Season 2, Episode 9: Fearless Is My Favorite F Word
Guest Jen Brown is known as the “engaging educator” and “the fearless lady” because of her two businesses, The Engaging Educator and Fearless. She’s an unapologetic supporter of women and uses her businesses as platforms to uplift other women to find confidence and success in themselves.
Host Jordan Lacenski is the founder and Chief Innovation Officer at Brandboss Creative, and co-founder of SheWolf Collaborative.
Host: Jordan Lacenski
Guest: Jen Brown
6:26 - “We’re all both hungry and willing to collaborate.” - Jen talks about her move from NYC to Winston-Salem, and how she found her neighborhood niche with other small and women owned businesses.
8:36 - “I call it making my own sandbox, instead of waiting for my turn in someone’s sandbox.” - Jen tells Jordan about how she created her own way to build the things and spaces that she wanted, instead of waiting for someone else to do it for her. This was Jen’s policy when launching Fearless.
12:25 - “I love collaboration! I’m all down for it! You gotta find the right fit though.” - Jen explains to Jordan her vision for Fearless, and how getting the right fit - in partnerships and in creating collaborative space - is important. Everything you do is your brand!
15:30 - “One of the things that I can commend the community for is bringing these topics to surface, everything is crowdsourced.“ - Jordan and Jen discuss how the programming and teaching topics are chosen and cultivated in the Fearless space, about how the space invites uncomfortable yet critical conversations about issues that still need solutions.
17:28 - “I think as a white woman who was brought up by white people and went to a predominantly white school, my history is very whitewashed. Having the conversations, I know they’re uncomfortable, I know it’s hard.” - Through explaining her feelings on watching The Rape of Recy Taylor, Jen dives into the essence of what Fearless is meant to be: a place for women to feel safe sharing difficult conversations, to push limits of learning, to support each other through challenges, to collaborate and grow in new ways.
21:22 - “Listening is a choice.” - Jen and Jordan talk about the challenges of facing and hearing different opinions than your own, and how really listening means not being dismissive of others’ perspectives.
28:59 - “I was scared that I needed someone else and I wasn’t recognizing that I could do this...In the beginning though, when you’re really getting down to the mission and focus and the business model and all that, you do not need too many cooks in the kitchen.” - Jordan asks Jen what she wishes she had done differently as she started Fearless, her real fall-on-your-face moment.
41:21 - “I’m doing this thing, but do I want to keep doing this thing? And that place of insecurity where I was at, discovering who I was and how I fit in, I definitely made choices at that time that were not the best.” - Jen talks about her failure points, working through the transition of living in a different place, managing a team from far away, while opening up Fearless. Jen sets the example of how to fail publically (and wear it as a badge of honor).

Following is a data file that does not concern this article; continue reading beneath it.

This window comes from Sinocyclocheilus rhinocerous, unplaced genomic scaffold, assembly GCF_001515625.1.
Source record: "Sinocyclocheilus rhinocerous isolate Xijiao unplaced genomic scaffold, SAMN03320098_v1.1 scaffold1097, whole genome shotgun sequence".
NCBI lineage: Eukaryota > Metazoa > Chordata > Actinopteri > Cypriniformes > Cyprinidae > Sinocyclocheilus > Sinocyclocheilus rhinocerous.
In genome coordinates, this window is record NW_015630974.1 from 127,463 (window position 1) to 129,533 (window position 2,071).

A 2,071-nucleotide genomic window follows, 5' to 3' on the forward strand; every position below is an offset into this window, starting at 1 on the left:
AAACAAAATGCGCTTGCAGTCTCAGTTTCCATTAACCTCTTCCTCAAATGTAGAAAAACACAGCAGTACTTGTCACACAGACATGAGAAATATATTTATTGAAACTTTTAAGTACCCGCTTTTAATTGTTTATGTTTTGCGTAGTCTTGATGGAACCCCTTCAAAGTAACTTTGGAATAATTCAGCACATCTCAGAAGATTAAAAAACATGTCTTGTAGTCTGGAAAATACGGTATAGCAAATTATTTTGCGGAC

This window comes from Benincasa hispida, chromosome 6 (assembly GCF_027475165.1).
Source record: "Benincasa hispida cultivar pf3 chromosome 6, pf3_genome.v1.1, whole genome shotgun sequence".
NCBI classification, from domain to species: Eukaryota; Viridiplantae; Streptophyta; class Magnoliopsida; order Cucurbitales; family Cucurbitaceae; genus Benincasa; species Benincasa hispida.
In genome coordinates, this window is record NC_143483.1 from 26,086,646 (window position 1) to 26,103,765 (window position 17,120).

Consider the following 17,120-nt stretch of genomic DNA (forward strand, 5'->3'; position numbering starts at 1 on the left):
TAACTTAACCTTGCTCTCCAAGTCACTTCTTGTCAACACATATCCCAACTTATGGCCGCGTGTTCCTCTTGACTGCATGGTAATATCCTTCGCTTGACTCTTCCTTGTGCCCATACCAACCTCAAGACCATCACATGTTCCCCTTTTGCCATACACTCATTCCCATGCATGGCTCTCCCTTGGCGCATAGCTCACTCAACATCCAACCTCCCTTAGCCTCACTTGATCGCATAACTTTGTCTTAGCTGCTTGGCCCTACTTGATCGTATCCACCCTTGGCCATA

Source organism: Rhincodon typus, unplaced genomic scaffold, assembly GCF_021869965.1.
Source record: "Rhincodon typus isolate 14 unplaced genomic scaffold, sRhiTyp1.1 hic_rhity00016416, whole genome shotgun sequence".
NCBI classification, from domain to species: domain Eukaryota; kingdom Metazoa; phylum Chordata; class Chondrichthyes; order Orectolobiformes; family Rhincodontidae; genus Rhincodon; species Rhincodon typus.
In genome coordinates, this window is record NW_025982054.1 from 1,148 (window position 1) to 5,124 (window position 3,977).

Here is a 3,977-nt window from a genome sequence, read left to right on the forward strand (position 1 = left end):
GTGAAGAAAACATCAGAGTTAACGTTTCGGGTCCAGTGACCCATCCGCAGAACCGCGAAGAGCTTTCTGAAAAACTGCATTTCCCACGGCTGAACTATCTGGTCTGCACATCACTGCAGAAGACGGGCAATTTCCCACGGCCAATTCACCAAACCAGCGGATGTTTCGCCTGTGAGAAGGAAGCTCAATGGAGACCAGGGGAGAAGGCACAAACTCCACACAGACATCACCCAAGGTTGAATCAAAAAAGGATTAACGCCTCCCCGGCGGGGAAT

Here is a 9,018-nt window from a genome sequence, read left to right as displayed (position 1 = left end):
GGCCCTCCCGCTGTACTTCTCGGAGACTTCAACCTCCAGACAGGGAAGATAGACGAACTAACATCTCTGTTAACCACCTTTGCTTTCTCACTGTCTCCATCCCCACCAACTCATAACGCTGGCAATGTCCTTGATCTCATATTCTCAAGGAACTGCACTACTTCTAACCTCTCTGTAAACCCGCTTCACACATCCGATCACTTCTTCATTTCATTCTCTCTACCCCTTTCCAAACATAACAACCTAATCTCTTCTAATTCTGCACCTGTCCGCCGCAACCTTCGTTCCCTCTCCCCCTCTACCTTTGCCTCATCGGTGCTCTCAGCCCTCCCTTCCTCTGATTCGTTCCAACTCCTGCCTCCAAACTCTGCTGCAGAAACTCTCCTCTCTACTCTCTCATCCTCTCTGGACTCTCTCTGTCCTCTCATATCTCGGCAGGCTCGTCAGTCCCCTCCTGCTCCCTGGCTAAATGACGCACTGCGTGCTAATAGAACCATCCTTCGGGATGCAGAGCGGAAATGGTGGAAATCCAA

44:42 - “My name is still on your paycheck.” - Jordan and Jen discuss the friend/boss line that most female business owners can walk, establishing relationships with employees and partners but still recognizing that they are the ones taking the risk and needing to set boundaries.
49:06 - “It’s okay to say no!” - Saying no to a client is hard, but sometimes necessary if you can tell it’s not a good fit and the relationship isn’t going to work on either side. Produce work that you can stand behind and feel proud of.
The Engaging Educator: https://theengagingeducator.com/
Fearless Instagram: @fearlessws
She Wolf Collaborative: https://shewolf.co/
Brandboss Creative: https://www.brandbosscreative.com/
Information on The Rape of Recy Taylor: https://www.civilrightsmuseum.org/rape-of-recy-taylor
Recy Taylor, a 24-year-old black mother and sharecropper, was gang raped by six white boys in 1944 Alabama. Common in Jim Crow South, few women spoke up in fear for their lives. Not Recy Taylor, who bravely identified her rapists. The NAACP sent its chief rape investigator Rosa Parks, who rallied support and triggered an unprecedented outcry for justice.
Be on the watch for Jen’s upcoming book, Thinking on Your Feet: Tips and Tricks for Impromptu Communication Skills on the Job, by checking out her website.
“It’s that balance that makes up all of us, and you’re not just one type of person. As women especially, we’re so multifaceted… We have been taught - in the South, as women, wherever you’re from - to behave in a certain way, to look a certain way, to take up a small amount of space, and this idea of being okay with being multifaceted, being okay with the idea of “Hey you know what, I really care about makeup. I also really care about the dismantling of the patriarchy and white supremacy” and that’s cool and you you can do both. You can do it while you’re adjusting your lipliner. It’s that accepting that you are both, the understanding that you are both, that I think people have a hard time with everywhere.” - Jen Brown
“There are things that you have to make concessions on both ways, and I think that what happens with some people is they say “I’m going to charge a deposit and I’m going to charge it before I start doing work,” and people balk at it and they don’t want to do it, so they stop doing it. It’s like, no no, if you make a choice, do that choice. What’s the alternative? Using the deposit situation, you don’t get paid anything, then you waste your time, and your time is not free. Learn it now!” - Jen Brown